Every weekend I take a drive through the various new residential areas around my house that have a few new homes being built. You can find all sorts of 2x and 4x material (and even larger) in various lengths, plywood, wiring, laminated goods, ducting, tubing, pvc and metal pipe, sheet metal and all sorts of other stuff just sitting there in the dumpster for anyone willing to snag it. It is really amazing at what you can find if you look. Some weekends there won't be squat… other weekends I'll hit a gold mine. After a while, you will have so much lumber that you won't know what to do with it all!

Cheers,
Brad

PS: Pallet wood is also a great source of hardwood, and while you may not want to make furniture for the house out of it, it's great for making stuff for the shop.

PSS: Another alternative is to find vintage metal desks on CL for cheap… built like a tank and make great work benches and tool stands with plenty of storage in the drawers. Last one I got was a vintage Steelcase desk w/return in practically mint condition for $40.
 

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I went from a plywood with legs affair, to the HF "cheap instant bench" as a quick fix to getting some things done. Fiddling around with it, I have a better idea on how I want to build a bench suited to the things I like to do.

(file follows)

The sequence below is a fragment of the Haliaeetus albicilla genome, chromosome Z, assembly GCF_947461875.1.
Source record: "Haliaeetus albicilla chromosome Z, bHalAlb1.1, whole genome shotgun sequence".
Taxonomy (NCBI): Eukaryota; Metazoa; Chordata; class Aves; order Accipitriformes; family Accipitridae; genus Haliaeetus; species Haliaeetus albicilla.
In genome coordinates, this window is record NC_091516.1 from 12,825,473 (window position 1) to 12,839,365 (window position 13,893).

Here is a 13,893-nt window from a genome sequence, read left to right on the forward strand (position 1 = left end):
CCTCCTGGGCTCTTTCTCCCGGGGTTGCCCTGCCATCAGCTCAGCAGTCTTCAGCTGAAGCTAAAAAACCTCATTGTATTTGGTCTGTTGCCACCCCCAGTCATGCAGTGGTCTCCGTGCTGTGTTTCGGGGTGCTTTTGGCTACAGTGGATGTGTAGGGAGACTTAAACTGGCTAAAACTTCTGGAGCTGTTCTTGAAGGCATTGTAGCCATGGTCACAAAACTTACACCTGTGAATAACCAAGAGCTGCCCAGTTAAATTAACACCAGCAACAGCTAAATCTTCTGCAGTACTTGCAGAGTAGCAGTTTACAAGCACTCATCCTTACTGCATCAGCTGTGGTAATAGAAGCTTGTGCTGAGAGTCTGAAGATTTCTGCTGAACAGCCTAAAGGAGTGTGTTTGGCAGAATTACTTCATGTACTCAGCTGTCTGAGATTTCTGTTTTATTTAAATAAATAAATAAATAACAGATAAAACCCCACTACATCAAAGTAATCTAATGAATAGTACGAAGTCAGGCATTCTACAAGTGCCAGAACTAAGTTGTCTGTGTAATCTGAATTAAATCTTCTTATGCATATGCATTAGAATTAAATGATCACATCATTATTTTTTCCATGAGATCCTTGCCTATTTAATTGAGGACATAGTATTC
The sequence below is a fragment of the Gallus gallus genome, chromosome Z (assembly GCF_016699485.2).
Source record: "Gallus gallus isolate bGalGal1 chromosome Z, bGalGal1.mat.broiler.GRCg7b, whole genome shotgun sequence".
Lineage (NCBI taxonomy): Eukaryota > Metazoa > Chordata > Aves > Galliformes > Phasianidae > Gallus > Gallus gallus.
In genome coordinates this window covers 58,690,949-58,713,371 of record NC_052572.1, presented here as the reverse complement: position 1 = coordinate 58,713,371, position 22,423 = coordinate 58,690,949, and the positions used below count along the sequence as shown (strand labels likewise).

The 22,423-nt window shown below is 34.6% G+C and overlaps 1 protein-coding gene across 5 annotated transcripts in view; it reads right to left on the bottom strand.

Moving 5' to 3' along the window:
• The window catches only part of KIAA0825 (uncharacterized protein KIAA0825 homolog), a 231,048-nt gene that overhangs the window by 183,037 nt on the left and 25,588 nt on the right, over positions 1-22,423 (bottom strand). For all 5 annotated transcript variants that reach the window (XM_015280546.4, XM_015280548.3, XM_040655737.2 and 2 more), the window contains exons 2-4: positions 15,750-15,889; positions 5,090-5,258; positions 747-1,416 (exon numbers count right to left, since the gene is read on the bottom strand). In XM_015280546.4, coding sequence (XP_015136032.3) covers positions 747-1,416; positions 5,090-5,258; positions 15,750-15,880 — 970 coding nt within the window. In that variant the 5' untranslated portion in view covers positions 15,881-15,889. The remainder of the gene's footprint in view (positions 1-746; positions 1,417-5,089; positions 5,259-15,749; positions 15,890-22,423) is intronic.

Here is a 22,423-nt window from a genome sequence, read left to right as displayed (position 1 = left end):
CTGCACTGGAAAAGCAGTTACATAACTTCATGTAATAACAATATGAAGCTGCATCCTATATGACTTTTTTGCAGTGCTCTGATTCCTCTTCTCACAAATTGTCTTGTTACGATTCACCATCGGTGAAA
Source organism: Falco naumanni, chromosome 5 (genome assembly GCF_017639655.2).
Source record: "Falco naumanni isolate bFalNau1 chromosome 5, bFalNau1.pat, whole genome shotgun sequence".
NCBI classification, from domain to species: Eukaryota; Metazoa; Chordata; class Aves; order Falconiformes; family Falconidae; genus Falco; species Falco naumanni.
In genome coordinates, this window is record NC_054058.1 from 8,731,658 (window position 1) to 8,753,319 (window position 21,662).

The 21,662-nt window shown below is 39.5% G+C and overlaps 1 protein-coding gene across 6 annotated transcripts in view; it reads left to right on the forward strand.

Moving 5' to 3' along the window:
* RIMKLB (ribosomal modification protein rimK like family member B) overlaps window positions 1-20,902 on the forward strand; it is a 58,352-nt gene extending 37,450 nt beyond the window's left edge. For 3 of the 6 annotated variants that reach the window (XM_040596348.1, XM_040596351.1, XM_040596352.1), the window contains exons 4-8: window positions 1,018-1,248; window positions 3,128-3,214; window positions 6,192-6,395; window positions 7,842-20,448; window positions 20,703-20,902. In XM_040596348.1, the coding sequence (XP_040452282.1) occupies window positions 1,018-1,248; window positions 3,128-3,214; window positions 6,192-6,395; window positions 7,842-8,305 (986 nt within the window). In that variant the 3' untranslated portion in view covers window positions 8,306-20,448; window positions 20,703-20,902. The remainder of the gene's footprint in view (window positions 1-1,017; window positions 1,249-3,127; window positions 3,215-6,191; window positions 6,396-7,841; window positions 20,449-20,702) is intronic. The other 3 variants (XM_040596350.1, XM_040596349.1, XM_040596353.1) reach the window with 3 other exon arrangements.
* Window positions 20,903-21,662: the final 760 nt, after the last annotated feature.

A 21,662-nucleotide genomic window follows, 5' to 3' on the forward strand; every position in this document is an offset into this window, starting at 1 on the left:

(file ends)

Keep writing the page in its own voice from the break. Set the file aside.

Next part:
By the way, the cast Tee handles on both vises, are from a local planning mill from the 1800s. I also made the acme threaded screws and nuts. The guide bars on the end vise are 1 1/8" chrome plated hydraulic rod. All the metal is from the local scrap yard! Adventures in remote living-next day delivery, no.
 

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Discussion Starter · #15 ·
Thanks unbob and others. I was able to get with a coupon and a 20% off. I don't think they were supposed to do that though, so I bought two because I had some extra coupons. The wife said she thought one would be good as a little extra counter space in the kitchen. I am sure she will change her mind before too long and I will attach the two together. The one for the shop will be braced up. Looks easy enough. That leg vice is sweet. Did you build it?

As for the 2x idea. This was cheaper. After bracing it will will work fine until I can find some good hardwood. I want to make one right but can't afford it right now.
 

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The leg vise, I copied the original wood "oak in bad condition" and made it from hard maple.
The original screws were double lead acme, making for rapid closing, but at a cost of sensitivity for holding more delicate things. So, I made new screws and nuts single lead at 8 threads per inch, 1 1/16" diameter as per the originals. Using 1 1/8" guide bars on the end vise, the work does not contact the screw when laid across.
The depth of the bench works fine with me. The bench I will build "when I can" will be a couple of feet longer. I just don't need anything more elaborate then that.
When I put the HF bench together, I shortened it a little to match the height of the table saw in front of it, nice to steady long boards I run through the saw.
I will leave the HF bench as is. Making new vises for the new bench.
 

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I bought one a couple years ago when they were on sale.

I consider it an excellent…

...place to stack things you are too lazy to put away properly.